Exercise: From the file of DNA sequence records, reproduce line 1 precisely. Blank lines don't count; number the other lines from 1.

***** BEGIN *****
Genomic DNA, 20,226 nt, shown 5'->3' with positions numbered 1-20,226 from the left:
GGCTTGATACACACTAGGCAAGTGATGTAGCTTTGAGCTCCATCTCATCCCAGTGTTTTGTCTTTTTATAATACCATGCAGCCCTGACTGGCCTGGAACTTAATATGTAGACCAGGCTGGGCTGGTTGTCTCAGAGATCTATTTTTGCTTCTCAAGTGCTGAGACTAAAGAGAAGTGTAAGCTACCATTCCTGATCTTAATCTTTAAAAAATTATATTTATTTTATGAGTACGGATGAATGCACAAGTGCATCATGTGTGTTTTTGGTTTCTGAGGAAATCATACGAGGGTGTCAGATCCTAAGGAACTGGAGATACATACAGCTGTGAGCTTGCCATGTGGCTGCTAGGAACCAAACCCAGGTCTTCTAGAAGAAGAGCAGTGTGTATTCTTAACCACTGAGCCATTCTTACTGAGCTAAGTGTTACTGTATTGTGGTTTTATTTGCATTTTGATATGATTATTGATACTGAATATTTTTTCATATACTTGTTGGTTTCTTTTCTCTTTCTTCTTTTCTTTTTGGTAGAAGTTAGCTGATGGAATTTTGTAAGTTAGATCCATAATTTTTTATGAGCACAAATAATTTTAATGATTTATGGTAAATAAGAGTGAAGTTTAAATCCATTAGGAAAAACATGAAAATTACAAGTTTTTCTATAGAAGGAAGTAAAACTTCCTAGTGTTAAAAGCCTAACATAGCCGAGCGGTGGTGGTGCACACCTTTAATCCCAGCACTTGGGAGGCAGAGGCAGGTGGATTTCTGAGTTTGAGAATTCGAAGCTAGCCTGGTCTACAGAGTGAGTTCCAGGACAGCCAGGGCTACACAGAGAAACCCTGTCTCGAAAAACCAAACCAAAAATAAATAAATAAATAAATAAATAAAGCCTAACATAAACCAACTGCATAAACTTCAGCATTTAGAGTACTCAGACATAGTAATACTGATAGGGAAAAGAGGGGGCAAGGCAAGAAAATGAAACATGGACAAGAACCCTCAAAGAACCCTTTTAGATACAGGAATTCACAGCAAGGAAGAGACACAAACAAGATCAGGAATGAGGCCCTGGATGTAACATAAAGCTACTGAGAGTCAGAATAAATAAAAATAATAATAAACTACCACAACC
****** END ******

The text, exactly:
Genomic DNA, 20,226 nt, shown 5'->3' with positions numbered 1-20,226 from the left: